What inspired you to first start making music? And how did you come to be in your current incarnation? Or if you prefer, a brief bio about you.
I guess it all started the same way as for a lot of musicians and bands out there: A desire to express oneself combined with finding out that it’s actually not that difficult to learn how to play the songs of some of your idols on guitar. And then of course eventually develop that further into creating your own songs which already from the beginning felt incredibly satisfying for me. Mayflower Madame was founded in 2011 after a long search for some companions who shared my love for psychedelia and post-punk. We made our debut with the EP «Into the Haze» in 2013, which generated some buzz on a bunch of esoteric music blogs, but it was the release of our first full-length album «Observed in a Dream» in 2016 that really took us to the next level. It received excellent reviews and since then we have toured a lot in Europa as well as North America. We have also shared the stage with some of our favorite bands like Psychic Ills, Night Beats, Moon Duo and Killing Joke.
Provide us with some info about your latest release…
Our long-awaited second album «Prepared for a Nightmare» was released on all digital platforms March 27th while the physical release (vinyl & CD) has been delayed to June 12th due to the corona pandemic. The album title certainly turned out to be quite fitting for these times, but it’s also a reference to our debut «Observed in a Dream» and the new album sees us delving even deeper into our trademark blend of psych-noir and post-punk while also including elements of shoegaze and noise-rock.
Which ones would you consider your main influences both music-wise & non-music-wise?
It’s a bit hard to pinpoint the bands I’ve been most influenced by, I’m not really aware of it while making music, but some of the ones I’ve listended the most to over the years are Sonic Youth, Bauhaus, Crystal Stilts and Clinic. I’ve also been influenced by art – especially from the early waves of expressionism and surrealism. Some artists I could mention are Ernst Ludwig Kirchner, Ludwig Meidner, Giorgio de Chirico and Paul Delvaux.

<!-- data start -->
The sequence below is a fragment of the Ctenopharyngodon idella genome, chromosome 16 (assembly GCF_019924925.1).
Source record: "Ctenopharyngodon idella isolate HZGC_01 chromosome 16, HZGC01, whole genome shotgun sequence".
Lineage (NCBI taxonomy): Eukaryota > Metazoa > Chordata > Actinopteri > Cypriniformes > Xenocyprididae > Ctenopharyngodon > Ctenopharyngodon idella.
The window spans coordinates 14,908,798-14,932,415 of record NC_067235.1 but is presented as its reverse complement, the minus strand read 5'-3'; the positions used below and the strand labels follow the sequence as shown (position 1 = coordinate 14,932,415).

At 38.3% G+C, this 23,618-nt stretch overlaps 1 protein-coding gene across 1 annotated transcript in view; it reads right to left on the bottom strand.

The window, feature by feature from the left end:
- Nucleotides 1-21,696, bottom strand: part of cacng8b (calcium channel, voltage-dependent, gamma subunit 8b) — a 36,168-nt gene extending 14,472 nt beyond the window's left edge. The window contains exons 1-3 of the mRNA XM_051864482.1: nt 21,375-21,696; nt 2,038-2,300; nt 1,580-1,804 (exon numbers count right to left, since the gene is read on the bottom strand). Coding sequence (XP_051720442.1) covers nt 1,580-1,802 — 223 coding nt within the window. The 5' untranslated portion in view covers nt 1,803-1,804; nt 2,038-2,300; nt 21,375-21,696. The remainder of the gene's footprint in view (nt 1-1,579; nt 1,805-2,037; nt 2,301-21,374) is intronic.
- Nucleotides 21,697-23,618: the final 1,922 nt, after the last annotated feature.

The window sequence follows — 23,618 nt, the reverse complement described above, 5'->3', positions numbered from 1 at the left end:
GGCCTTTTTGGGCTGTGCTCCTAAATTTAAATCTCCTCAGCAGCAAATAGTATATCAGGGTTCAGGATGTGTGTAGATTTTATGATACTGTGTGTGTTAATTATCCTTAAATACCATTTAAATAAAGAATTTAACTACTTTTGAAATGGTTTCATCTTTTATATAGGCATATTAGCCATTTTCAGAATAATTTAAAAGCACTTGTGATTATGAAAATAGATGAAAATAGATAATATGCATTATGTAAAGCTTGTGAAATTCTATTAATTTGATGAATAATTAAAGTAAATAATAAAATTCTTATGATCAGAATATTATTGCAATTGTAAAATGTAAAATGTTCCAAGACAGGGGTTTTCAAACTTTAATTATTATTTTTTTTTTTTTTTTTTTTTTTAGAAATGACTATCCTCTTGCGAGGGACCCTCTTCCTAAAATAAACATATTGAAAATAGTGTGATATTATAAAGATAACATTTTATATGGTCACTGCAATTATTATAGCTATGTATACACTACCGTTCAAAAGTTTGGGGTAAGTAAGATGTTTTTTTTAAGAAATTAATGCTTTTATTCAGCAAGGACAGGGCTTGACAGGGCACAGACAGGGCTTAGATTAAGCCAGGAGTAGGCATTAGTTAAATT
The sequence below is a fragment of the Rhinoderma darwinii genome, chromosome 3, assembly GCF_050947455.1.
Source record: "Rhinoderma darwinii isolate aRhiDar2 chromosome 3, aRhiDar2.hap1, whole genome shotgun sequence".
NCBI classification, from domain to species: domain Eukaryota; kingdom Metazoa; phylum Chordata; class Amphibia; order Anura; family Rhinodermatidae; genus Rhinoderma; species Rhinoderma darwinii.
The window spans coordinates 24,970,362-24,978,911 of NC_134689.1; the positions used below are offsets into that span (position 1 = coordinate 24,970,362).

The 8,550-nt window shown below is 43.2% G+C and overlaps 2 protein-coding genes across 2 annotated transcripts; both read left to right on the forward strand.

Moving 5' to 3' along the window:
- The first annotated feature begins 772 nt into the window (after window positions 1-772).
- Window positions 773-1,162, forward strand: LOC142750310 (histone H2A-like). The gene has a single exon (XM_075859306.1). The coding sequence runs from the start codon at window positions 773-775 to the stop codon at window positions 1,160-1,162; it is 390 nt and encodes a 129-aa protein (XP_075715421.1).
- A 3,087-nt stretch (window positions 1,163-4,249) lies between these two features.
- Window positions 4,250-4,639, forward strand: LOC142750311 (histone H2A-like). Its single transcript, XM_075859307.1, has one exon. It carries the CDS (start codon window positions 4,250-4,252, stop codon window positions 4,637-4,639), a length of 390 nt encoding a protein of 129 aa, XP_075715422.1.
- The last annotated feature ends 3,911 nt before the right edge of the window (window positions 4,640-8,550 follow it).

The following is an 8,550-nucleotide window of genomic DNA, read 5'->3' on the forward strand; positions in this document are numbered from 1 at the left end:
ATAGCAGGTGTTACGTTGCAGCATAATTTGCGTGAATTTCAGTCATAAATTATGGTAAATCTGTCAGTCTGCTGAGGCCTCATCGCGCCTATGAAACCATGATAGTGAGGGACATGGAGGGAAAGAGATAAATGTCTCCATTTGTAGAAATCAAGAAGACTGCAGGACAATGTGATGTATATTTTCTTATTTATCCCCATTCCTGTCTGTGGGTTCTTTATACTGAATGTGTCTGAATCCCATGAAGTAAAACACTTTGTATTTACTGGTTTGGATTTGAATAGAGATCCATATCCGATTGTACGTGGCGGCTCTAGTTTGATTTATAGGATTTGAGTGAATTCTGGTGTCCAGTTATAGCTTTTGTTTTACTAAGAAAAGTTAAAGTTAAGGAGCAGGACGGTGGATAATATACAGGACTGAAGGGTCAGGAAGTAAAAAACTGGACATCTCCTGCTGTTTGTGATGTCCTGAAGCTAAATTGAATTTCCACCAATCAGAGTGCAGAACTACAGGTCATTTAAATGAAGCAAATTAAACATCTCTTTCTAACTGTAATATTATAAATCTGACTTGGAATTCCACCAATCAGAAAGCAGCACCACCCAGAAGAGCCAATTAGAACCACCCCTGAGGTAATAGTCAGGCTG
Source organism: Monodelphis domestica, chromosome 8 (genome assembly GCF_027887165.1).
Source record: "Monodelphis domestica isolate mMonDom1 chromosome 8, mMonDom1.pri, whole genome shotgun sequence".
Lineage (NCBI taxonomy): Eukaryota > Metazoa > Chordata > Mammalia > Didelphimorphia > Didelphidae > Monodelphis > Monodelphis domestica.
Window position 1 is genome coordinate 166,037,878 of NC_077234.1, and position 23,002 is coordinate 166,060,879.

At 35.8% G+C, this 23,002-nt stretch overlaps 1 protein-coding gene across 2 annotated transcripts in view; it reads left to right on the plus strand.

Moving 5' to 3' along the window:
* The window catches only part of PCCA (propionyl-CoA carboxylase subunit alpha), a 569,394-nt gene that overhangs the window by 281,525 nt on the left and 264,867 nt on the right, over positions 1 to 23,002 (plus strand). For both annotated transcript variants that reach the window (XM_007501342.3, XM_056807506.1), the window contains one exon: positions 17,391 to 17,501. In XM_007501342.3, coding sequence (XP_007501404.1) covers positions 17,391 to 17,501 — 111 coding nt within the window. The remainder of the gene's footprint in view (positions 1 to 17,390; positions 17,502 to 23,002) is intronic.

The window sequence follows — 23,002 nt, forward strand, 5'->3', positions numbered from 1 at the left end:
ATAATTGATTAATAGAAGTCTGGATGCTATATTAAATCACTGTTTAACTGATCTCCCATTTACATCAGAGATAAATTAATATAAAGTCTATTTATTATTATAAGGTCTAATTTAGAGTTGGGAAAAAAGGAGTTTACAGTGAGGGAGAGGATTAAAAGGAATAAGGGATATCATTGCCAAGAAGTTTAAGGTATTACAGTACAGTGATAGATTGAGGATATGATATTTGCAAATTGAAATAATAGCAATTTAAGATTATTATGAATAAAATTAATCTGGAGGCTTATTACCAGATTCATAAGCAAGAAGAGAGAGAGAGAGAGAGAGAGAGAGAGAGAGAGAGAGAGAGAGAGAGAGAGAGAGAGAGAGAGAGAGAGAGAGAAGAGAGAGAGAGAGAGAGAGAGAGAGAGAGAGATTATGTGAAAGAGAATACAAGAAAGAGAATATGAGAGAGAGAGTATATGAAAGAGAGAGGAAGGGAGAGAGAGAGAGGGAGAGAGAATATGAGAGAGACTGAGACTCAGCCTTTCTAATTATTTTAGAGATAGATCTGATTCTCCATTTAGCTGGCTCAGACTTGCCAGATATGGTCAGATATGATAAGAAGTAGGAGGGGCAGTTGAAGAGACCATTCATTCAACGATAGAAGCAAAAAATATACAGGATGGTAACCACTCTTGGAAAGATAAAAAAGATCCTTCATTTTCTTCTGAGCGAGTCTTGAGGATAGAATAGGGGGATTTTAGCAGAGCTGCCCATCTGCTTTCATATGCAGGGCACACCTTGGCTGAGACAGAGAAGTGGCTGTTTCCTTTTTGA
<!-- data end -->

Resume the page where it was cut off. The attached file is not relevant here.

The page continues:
In what way does your sound differ from the rest genre-related artists/bands and why should we listen to your music? In other words, how would you describe your sound?
I would describe our music as dark and atmospheric, sometimes ecstatic and noisy, yet always indulgent to the soothing charms of melody. We feel ourselves that we have a distinctive sound and we believe/hope that our listeners agrees.
Please name your 3 desert islands albums, movies & books…
Crystal Stilts: «Alight of Night»
Bauhaus: «In the Flat Field»
Leonard Cohen: «Songs of Love and Hate»
«Metropolis» (Fritz Lang)
«The Godfather» (Francis Ford Coppola)
«The Shining» (Stanley Kubrick)
«My Struggle» (Karl Ove Knausgård)
«On the Road» (Jack Keroauc)
«George Grosz: An Autobiography» (George Grosz)
Do you prefer studio or performing live and why?
I truly enjoy both very much! We often write the songs while recording and there’s maybe nothing that can be compared with the satisfaction of coming up with something new that you think sound really cool or finally figuring out the last pieces of a complex song. But given the right show, venue and vibe, I still have to choose performing live because the exchange of energy between yourself and the audience can give you a rush greater than anything else. We certainly miss playing live a lot and cross our fingers that the current situation will be better soon so that we can reschedule our cancelled shows in the US and Europe that was supposed to happen this spring.
Is there any funny-unique story you would like to share with us, always in relation to your music ‘career’?